Chicken Addiction

I must admit, farming is addictive.  My husband and I were laughing the other day over the first time I ordered chickens only 3 short years ago.  He wanted 3, I ordered 6.  Within a week, we adopted 4 more and had 10.  It felt overwhelming.  Yesterday’s shipments brought in another 210 birds to our already well populated poultry flock, and we know we could probably handle even more.  Yes, we’ve gone completely crazy.

But crazy might actually not be that weird any more.  As we fervently try to find the best, most natural practices for growing our food, we step back and wonder… Why isn’t everyone this “crazy”? I wouldn’t call us activists quite yet, but knowledge is powerful, and causes any rational thinking person to change their behaviors.  As we study the differences between conventional farming of today and historically organic, natural practices of a century ago, it is a mix of anger, sadness, and empowerment.  Anger, because we as a culture have lost touch with our food and the gift that it is.  Anger, because there are large companies out there that have genetically modified our food in a pursuit of a more “perfect” product.  Sadness, that so many people have so little education over what real food actually looks like.  Sadness, that people are more willing to spend money on soft drinks than vegetables.  Empowerment, because we know that we are committed to figuring out a better way.  Empowerment, because there is a small, but growing culture that wants to find a way to reconnect people to their food, and we are ecstatic to be a part of it.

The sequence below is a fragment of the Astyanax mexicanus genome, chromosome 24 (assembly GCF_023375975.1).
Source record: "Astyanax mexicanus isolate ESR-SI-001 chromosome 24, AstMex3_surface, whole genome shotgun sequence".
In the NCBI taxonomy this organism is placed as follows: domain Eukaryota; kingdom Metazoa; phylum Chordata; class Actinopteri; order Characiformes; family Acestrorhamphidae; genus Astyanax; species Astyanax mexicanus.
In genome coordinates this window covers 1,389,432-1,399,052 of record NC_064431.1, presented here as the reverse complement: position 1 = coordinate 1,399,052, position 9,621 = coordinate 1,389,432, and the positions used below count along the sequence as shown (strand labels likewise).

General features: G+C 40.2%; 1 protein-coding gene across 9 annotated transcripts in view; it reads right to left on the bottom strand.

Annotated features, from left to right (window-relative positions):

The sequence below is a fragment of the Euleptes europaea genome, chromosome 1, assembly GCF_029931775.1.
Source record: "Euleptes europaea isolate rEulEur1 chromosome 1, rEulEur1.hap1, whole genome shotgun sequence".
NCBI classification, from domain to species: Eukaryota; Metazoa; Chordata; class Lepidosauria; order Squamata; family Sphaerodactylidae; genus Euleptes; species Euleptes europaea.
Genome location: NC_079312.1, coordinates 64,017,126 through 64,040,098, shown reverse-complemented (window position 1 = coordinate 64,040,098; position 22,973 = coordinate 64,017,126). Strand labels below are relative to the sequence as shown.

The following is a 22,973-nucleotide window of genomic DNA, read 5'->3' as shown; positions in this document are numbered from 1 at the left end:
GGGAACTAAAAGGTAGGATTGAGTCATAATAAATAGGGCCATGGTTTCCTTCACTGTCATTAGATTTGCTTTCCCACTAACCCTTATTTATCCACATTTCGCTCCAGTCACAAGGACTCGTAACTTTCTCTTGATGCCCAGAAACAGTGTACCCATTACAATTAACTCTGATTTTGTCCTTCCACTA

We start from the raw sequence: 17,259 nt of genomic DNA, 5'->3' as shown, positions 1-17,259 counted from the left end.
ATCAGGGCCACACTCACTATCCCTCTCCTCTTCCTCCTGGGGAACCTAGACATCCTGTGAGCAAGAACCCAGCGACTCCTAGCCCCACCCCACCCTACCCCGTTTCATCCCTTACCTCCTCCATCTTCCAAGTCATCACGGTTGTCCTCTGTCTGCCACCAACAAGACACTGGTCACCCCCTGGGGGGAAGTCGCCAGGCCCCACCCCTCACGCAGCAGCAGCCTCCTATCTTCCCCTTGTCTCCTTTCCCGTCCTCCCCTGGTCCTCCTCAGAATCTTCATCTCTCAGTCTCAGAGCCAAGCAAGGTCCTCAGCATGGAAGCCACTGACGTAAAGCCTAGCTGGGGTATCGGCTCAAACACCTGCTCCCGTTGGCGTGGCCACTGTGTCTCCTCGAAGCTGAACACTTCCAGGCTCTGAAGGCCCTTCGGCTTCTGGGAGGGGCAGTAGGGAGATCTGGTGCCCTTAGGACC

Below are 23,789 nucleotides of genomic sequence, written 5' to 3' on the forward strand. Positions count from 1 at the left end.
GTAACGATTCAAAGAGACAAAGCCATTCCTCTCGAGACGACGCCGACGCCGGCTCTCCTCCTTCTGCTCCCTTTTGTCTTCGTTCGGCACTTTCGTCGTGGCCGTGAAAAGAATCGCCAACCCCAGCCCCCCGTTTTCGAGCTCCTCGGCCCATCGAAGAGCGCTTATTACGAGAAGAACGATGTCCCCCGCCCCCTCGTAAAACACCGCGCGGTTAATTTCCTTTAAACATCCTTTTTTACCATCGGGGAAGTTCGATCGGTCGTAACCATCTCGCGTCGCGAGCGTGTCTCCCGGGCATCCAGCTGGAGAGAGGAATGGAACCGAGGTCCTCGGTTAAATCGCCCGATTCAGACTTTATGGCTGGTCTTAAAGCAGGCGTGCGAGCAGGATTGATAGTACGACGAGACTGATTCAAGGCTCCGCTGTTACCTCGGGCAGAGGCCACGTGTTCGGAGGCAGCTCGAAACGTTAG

Every day seems to bring a new awakening to us in how we manage our animals and plants. The boys built a mobile turkey tractor the other day entirely out of recycled items.  It’s ingenious.  Old lawnmower wheels that pop up, an old sign as the roof, and recycled wood from an auction.  It’s amazing how building something organically gives you so much joy.  They could have easily just purchased this tractor, or at least gone to the hardware store and bought all the parts for it.  But instead, with a little ingenuity and grit, they built this adorable structure that we are all immensely proud of.


Today, we are on to a new learning adventure.  Plotting our next round of chicken processing, we are evaluating what we did last time that worked, and what could we do better this time.  We are so proud of the beautiful peaceful life these little birds have lived, so proud of the feed we’ve provided them, so proud that we didn’t have to mutilate them or treat them poorly during their lifetime.  I suppose some people think it would be easy to just go to the grocery store and buy a chicken breast, but at this point, we could never go back.  We know too much, have worked too hard, have enjoyed the taste difference too greatly.  We are completely committed to our chicken addiction.


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